"I am overwhelmed with joy. I have peace in my heart," Hood's son, Darrell Hood, said. "My father was a legend and a legacy."
That legacy began June 11, 1963 when the then 20-year-old Hood joined Vivian Malone and tried to integrate the Capstone. They were met with resistance by then Gov. George Wallace but were finally admitted after President John. F. Kennedy took federal authority over National Guard members and they escorted Hood and Malone inside.
"To me, going into the University together, he and Vivian looked good together, they were neat, he had his tie, his hat on,"
Darrell Hood says his father would mention that historic day from time to time.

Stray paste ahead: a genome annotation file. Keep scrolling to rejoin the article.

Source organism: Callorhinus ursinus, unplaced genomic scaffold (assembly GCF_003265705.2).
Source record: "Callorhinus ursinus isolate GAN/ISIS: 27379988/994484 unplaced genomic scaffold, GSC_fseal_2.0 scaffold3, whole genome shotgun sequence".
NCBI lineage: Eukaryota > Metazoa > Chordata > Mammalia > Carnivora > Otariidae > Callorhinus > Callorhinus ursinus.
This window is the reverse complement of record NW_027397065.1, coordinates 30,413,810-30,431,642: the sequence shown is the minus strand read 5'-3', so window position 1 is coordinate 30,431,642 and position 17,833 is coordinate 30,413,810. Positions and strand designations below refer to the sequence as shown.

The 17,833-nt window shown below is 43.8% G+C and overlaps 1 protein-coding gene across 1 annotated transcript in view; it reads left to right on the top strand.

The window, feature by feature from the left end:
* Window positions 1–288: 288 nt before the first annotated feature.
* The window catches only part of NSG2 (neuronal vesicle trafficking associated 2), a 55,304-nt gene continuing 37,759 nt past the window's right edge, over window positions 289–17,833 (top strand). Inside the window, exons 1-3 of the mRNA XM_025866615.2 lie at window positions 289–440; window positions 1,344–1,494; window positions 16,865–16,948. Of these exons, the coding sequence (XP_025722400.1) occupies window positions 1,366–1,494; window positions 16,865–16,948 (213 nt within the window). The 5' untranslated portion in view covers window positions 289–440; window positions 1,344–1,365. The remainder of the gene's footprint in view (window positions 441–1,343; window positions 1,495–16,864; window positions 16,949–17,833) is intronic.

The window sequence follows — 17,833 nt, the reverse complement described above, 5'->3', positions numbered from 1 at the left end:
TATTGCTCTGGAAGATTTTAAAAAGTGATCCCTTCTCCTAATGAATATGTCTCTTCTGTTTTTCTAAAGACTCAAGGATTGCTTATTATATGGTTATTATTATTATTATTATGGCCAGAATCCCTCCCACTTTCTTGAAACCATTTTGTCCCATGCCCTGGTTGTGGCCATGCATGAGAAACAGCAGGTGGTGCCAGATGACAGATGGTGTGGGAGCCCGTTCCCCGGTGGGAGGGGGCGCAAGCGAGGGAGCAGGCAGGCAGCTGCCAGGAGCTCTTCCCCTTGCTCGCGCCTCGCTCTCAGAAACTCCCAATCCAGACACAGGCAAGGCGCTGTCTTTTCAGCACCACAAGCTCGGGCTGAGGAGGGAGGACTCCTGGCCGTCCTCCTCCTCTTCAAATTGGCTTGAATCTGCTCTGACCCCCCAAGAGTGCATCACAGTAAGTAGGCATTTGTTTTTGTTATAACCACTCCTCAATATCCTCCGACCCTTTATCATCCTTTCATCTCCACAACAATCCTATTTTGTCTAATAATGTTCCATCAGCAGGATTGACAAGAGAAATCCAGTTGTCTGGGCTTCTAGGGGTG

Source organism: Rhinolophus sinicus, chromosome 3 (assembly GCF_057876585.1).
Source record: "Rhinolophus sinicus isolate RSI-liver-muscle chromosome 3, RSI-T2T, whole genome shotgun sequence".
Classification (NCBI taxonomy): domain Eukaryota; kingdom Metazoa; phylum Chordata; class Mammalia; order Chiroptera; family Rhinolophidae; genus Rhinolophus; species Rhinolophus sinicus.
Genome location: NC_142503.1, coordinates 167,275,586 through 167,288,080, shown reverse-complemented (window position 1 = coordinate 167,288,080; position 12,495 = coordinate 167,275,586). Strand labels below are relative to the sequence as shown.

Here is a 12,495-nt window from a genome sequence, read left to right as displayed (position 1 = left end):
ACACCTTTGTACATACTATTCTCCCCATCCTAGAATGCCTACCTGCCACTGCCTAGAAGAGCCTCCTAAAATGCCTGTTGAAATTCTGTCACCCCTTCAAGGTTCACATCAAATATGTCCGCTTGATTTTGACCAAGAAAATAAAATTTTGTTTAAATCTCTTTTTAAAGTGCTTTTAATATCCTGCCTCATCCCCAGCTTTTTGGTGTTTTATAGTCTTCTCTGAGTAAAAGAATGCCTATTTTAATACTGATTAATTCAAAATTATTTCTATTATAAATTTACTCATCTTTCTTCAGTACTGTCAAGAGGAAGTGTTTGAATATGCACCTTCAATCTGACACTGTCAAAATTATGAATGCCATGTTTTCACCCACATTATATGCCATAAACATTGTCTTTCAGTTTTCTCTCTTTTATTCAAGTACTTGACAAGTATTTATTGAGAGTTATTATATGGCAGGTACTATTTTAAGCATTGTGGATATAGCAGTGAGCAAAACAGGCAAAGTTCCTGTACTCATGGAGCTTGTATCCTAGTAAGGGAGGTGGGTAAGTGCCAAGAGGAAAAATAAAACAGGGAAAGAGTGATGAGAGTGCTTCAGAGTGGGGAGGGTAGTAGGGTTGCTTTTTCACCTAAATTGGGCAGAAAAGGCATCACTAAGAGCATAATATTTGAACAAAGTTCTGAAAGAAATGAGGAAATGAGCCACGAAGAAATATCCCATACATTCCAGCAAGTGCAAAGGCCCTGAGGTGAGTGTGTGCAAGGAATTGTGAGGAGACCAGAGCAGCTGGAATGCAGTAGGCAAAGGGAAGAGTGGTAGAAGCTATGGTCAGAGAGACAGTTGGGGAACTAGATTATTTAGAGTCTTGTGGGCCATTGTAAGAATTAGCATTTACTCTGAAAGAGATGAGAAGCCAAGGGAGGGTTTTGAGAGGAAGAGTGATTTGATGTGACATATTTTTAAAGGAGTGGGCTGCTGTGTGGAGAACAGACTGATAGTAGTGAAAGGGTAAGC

"He didn't want people to forget the struggle it took to get where he was and be and he wanted the children after him to continue his legacy," Hood said. "They refused to allow anything to put them in a box."
The Rev. Dedric Cowser remembers hearing stories about Hood as a child only to become his pastor years later. It was a position Hood himself held as a young man.
"It was very interesting to know it was a cross racial appointment so it was a predominately white congregation in the 60s. So he continued to cross barriers even after leaving Alabama."
"He set an example for the whole family and all they need to do is follow in that path,"
Though Hood left the Capstone after a few months, he went on to earn several degrees. He eventually returned to the University of Alabama in 1997 to earn his doctorate in philosophy.
The university ran the Denny Chimes today to honor Hood.
Monday, March 5 2012 9:24 PM EST2012-03-06 02:24:01 GMT
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